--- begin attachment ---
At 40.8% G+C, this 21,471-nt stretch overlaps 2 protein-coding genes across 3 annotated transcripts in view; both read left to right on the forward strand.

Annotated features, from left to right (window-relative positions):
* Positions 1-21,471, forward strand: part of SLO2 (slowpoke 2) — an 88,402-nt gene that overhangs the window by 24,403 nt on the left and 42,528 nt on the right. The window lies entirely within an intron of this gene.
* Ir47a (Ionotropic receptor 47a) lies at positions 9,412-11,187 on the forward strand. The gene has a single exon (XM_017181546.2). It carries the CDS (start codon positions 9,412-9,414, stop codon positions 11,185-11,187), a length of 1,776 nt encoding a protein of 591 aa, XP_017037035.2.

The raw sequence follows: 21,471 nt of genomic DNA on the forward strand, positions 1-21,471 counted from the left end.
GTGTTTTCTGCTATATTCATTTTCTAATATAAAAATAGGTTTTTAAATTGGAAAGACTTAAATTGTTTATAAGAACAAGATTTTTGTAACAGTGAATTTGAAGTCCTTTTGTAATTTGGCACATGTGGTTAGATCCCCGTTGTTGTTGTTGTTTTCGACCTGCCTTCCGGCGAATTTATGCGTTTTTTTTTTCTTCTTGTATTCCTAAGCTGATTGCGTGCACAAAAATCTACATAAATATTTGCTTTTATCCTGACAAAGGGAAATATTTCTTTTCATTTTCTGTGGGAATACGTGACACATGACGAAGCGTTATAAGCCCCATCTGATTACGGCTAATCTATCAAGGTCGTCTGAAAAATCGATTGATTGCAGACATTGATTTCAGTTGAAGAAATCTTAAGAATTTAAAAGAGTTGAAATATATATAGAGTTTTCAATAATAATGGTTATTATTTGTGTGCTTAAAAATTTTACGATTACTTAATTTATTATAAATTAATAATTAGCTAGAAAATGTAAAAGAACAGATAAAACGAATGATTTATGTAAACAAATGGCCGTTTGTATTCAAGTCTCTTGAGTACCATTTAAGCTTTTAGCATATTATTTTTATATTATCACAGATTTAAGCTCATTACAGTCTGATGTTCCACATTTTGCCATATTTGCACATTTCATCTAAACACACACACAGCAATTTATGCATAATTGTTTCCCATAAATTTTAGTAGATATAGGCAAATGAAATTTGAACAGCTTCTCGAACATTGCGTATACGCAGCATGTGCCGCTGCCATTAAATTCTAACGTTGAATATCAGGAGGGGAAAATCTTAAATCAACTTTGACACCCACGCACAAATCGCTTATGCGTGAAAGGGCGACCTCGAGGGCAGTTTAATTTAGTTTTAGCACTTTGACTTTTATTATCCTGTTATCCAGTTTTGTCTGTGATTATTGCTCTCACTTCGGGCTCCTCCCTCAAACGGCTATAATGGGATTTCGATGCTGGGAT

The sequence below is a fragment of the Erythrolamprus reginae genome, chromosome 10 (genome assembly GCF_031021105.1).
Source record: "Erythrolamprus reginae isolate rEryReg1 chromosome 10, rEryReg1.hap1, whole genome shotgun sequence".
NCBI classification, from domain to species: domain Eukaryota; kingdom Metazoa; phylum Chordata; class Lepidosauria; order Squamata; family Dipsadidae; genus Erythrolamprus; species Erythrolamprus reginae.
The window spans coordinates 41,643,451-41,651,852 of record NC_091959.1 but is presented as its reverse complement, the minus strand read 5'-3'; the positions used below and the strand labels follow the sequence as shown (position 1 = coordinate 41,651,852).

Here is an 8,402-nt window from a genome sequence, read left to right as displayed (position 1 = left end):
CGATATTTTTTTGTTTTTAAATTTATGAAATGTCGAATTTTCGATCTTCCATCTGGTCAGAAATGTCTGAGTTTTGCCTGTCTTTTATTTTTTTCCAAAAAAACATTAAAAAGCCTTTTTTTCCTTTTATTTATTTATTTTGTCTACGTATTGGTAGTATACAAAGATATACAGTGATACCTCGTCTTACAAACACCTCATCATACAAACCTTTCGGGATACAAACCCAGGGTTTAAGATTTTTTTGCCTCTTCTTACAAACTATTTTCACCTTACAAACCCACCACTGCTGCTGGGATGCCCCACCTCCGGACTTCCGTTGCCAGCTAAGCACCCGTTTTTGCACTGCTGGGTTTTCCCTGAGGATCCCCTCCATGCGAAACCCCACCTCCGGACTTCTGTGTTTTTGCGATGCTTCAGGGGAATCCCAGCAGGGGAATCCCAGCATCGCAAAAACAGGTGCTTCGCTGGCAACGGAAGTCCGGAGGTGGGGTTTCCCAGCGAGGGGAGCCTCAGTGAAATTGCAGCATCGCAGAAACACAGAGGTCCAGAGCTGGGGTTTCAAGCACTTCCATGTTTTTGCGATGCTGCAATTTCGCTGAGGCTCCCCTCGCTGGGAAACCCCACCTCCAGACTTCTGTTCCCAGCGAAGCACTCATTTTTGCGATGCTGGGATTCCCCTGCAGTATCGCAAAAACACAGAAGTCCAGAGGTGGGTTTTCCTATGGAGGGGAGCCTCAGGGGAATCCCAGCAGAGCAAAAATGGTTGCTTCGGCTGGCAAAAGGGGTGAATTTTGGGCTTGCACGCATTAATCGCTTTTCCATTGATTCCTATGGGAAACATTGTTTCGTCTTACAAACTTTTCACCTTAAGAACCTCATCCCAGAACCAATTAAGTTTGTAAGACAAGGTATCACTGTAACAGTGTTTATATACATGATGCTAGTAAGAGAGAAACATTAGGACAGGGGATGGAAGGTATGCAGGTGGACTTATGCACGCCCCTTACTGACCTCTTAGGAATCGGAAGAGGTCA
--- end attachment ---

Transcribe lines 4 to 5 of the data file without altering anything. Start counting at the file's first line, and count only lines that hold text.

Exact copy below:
* Ir47a (Ionotropic receptor 47a) lies at positions 9,412-11,187 on the forward strand. The gene has a single exon (XM_017181546.2). It carries the CDS (start codon positions 9,412-9,414, stop codon positions 11,185-11,187), a length of 1,776 nt encoding a protein of 591 aa, XP_017037035.2.

The raw sequence follows: 21,471 nt of genomic DNA on the forward strand, positions 1-21,471 counted from the left end.